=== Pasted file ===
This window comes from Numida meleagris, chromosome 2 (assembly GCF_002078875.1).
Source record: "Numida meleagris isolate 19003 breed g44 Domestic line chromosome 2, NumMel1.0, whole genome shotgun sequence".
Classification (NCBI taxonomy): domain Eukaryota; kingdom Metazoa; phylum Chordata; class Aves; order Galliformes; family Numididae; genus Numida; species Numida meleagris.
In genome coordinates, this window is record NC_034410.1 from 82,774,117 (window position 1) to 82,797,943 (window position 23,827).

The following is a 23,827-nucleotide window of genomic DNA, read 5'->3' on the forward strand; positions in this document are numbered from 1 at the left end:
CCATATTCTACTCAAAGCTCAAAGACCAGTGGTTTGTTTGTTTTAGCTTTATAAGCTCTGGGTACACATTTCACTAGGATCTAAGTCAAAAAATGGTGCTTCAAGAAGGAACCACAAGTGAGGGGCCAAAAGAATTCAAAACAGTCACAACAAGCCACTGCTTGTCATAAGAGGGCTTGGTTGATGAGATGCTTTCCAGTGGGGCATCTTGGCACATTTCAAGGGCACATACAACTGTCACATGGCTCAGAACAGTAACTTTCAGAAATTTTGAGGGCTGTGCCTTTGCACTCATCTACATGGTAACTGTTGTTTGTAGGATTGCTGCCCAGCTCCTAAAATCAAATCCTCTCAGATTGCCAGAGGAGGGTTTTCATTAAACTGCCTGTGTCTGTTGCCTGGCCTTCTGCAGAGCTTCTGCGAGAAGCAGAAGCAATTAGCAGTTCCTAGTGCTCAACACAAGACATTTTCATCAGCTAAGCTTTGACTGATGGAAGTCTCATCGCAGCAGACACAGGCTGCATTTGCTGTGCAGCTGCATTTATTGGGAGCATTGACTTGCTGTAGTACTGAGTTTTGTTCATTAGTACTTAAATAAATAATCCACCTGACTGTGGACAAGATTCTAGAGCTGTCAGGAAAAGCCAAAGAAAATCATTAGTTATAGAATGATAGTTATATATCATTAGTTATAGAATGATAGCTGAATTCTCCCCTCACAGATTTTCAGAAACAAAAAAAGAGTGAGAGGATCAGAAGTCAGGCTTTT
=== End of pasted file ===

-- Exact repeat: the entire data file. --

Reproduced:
This window comes from Numida meleagris, chromosome 2 (assembly GCF_002078875.1).
Source record: "Numida meleagris isolate 19003 breed g44 Domestic line chromosome 2, NumMel1.0, whole genome shotgun sequence".
Classification (NCBI taxonomy): domain Eukaryota; kingdom Metazoa; phylum Chordata; class Aves; order Galliformes; family Numididae; genus Numida; species Numida meleagris.
In genome coordinates, this window is record NC_034410.1 from 82,774,117 (window position 1) to 82,797,943 (window position 23,827).

The following is a 23,827-nucleotide window of genomic DNA, read 5'->3' on the forward strand; positions in this document are numbered from 1 at the left end:
CCATATTCTACTCAAAGCTCAAAGACCAGTGGTTTGTTTGTTTTAGCTTTATAAGCTCTGGGTACACATTTCACTAGGATCTAAGTCAAAAAATGGTGCTTCAAGAAGGAACCACAAGTGAGGGGCCAAAAGAATTCAAAACAGTCACAACAAGCCACTGCTTGTCATAAGAGGGCTTGGTTGATGAGATGCTTTCCAGTGGGGCATCTTGGCACATTTCAAGGGCACATACAACTGTCACATGGCTCAGAACAGTAACTTTCAGAAATTTTGAGGGCTGTGCCTTTGCACTCATCTACATGGTAACTGTTGTTTGTAGGATTGCTGCCCAGCTCCTAAAATCAAATCCTCTCAGATTGCCAGAGGAGGGTTTTCATTAAACTGCCTGTGTCTGTTGCCTGGCCTTCTGCAGAGCTTCTGCGAGAAGCAGAAGCAATTAGCAGTTCCTAGTGCTCAACACAAGACATTTTCATCAGCTAAGCTTTGACTGATGGAAGTCTCATCGCAGCAGACACAGGCTGCATTTGCTGTGCAGCTGCATTTATTGGGAGCATTGACTTGCTGTAGTACTGAGTTTTGTTCATTAGTACTTAAATAAATAATCCACCTGACTGTGGACAAGATTCTAGAGCTGTCAGGAAAAGCCAAAGAAAATCATTAGTTATAGAATGATAGTTATATATCATTAGTTATAGAATGATAGCTGAATTCTCCCCTCACAGATTTTCAGAAACAAAAAAAGAGTGAGAGGATCAGAAGTCAGGCTTTT